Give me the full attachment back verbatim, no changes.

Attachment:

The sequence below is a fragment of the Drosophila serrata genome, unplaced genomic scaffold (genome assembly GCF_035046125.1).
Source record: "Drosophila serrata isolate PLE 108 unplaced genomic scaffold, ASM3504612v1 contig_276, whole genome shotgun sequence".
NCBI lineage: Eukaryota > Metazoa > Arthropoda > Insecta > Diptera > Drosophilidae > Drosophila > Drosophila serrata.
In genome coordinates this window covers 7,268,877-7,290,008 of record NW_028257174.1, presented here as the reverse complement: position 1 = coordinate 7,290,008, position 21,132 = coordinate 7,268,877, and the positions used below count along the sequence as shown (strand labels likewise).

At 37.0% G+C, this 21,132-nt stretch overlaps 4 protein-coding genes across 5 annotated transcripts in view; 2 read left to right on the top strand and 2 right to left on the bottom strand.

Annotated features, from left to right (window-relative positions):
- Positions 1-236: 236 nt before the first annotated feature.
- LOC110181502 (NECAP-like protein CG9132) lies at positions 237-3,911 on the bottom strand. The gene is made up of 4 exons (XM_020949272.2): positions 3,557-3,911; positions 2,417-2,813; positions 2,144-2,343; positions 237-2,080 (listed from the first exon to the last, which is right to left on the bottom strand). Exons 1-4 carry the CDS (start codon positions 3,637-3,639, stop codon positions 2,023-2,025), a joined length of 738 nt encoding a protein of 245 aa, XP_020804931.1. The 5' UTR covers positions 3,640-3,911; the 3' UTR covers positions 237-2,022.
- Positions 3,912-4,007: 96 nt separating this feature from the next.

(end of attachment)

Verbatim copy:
The sequence below is a fragment of the Drosophila serrata genome, unplaced genomic scaffold (genome assembly GCF_035046125.1).
Source record: "Drosophila serrata isolate PLE 108 unplaced genomic scaffold, ASM3504612v1 contig_276, whole genome shotgun sequence".
NCBI lineage: Eukaryota > Metazoa > Arthropoda > Insecta > Diptera > Drosophilidae > Drosophila > Drosophila serrata.
In genome coordinates this window covers 7,268,877-7,290,008 of record NW_028257174.1, presented here as the reverse complement: position 1 = coordinate 7,290,008, position 21,132 = coordinate 7,268,877, and the positions used below count along the sequence as shown (strand labels likewise).

At 37.0% G+C, this 21,132-nt stretch overlaps 4 protein-coding genes across 5 annotated transcripts in view; 2 read left to right on the top strand and 2 right to left on the bottom strand.

Annotated features, from left to right (window-relative positions):
- Positions 1-236: 236 nt before the first annotated feature.
- LOC110181502 (NECAP-like protein CG9132) lies at positions 237-3,911 on the bottom strand. The gene is made up of 4 exons (XM_020949272.2): positions 3,557-3,911; positions 2,417-2,813; positions 2,144-2,343; positions 237-2,080 (listed from the first exon to the last, which is right to left on the bottom strand). Exons 1-4 carry the CDS (start codon positions 3,637-3,639, stop codon positions 2,023-2,025), a joined length of 738 nt encoding a protein of 245 aa, XP_020804931.1. The 5' UTR covers positions 3,640-3,911; the 3' UTR covers positions 237-2,022.
- Positions 3,912-4,007: 96 nt separating this feature from the next.